Compass Garden:

Compass rose

CANDLER, NC -- Hominy Valley Elementary School's new all-edible garden improves food security for Candler schoolchildren -- while teaching them about the cardinal directions and the seasonal cycles of the sun's light. On Friday, May 25, 2012, at 1:15 pm, the unique compass garden, which Asheville landscaping contractor Ambrose Landscapes designed and built with donated labor and materials, was formally dedicated at Hominy Valley Elementary School, 450 Enka Lake Rd., Candler, North Carolina. (For map or directions, see below.)

Compass rose from 1914 map of Malvern Hills, Asheville

The garden's four triangular raised beds are oriented north, east, south, and west around an existing windvane-topped gazebo in the center of the school's courtyard. Their 21"-high dry-stack stone retaining walls were crafted from 16 tons of rock donated by nearby Vulcan Materials.

Ambrose Landscapes owner Steve Ambrose says the purpose of the beds' striking design is practical as well as educational for the young children who are planting and tending the garden.

Compass rose from 1914 map of Malvern Hills, Asheville

"I made the walls low and triangular to provide more means of access to the littler students, who would have trouble reaching across a conventional rectangular bed," Ambrose notes. The north and south beds are 12 feet long on each interior side, the east and west beds 9 feet. The compass design also allows room to expand the garden by installing more beds later on at the intercardinal points (NE, SE, SW, and NW). Ambrose chose stone because it will not rot over time like conventional wood or leach chemicals like some treated wood.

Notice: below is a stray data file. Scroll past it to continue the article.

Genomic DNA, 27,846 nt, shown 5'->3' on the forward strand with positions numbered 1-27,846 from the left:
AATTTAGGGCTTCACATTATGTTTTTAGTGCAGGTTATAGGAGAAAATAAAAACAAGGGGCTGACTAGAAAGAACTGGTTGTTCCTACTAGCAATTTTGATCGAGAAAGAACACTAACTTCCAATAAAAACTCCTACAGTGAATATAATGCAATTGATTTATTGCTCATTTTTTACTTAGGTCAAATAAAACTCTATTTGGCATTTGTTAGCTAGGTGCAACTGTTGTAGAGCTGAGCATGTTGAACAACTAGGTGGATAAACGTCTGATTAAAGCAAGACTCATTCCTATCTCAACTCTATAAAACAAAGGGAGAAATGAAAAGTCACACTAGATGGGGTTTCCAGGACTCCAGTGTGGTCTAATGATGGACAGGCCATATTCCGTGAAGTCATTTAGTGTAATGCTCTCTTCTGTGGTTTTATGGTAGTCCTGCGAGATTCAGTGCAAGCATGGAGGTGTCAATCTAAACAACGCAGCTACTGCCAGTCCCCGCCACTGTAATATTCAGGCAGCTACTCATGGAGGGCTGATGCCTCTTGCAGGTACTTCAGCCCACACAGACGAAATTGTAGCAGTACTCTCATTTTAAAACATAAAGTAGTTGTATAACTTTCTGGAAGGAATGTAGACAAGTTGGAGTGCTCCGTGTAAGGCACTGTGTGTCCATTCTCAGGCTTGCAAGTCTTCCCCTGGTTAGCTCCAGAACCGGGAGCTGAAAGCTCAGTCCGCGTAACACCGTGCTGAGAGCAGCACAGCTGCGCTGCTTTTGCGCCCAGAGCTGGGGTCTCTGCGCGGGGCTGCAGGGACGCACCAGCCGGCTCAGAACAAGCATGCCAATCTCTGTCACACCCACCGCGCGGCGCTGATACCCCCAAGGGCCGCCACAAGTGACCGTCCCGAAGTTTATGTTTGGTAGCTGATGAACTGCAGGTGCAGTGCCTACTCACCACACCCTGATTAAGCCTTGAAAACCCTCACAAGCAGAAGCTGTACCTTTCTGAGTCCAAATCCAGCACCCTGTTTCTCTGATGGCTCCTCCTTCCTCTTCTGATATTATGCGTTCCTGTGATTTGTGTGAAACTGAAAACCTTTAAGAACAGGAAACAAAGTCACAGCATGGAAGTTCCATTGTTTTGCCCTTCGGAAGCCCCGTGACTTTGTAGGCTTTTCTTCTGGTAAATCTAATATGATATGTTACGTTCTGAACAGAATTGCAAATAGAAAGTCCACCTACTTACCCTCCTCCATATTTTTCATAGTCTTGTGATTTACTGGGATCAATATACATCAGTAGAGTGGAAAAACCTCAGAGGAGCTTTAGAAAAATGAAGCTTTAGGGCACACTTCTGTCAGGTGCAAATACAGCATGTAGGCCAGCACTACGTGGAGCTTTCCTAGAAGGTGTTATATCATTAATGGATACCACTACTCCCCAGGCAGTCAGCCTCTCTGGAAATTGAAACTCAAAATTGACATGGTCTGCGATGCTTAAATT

"The cardinal directions are how mariners adjusted their routes and how farmers and humble landscapers align the plants," Ambrose adds. "The sun gets lower in the southern sky in winter; thus you will notice in the school's front gardens, I have shade plants in the SW corner." The beds are oriented to true north, not magnetic north, which varies from true north by several degrees.

Compass rose from 1914 map of Malvern Hills, Asheville

Students are planting edible plants such as green beans and potatoes in the beds, says Hominy Valley Elementary School parents' association president Denise Richards. "The kindergartners are raising earthworms," she says, "and we're working to get a composter at the school to compost cafeteria scraps." Richards has also been working to bring to Hominy Valley the Chefs Move to Schools program, which partners professional chefs with schools to educate kids about food and healthy eating.

A plaque honoring the garden's donors also uses the Internet to link this place to its story. It includes a QR code directed to a Web tour of the Compass Garden so that teachers, students, and visitors can learn about it simply by swiping the plaque with a smartphone or similar device.

Hominy Valley Compass Garden dedication plaque

Click on any Compass Garden photo to open a high-resolution version in a new tab or window.

Other local businesses that donated to the garden include:

  • Riverside Stump Dump, Inc. (topsoil)
  • Fifth Season Gardening Co. (soil amendments)
  • Moreno Landscaping (labor)

Compass rose from 1914 map of Malvern Hills, Asheville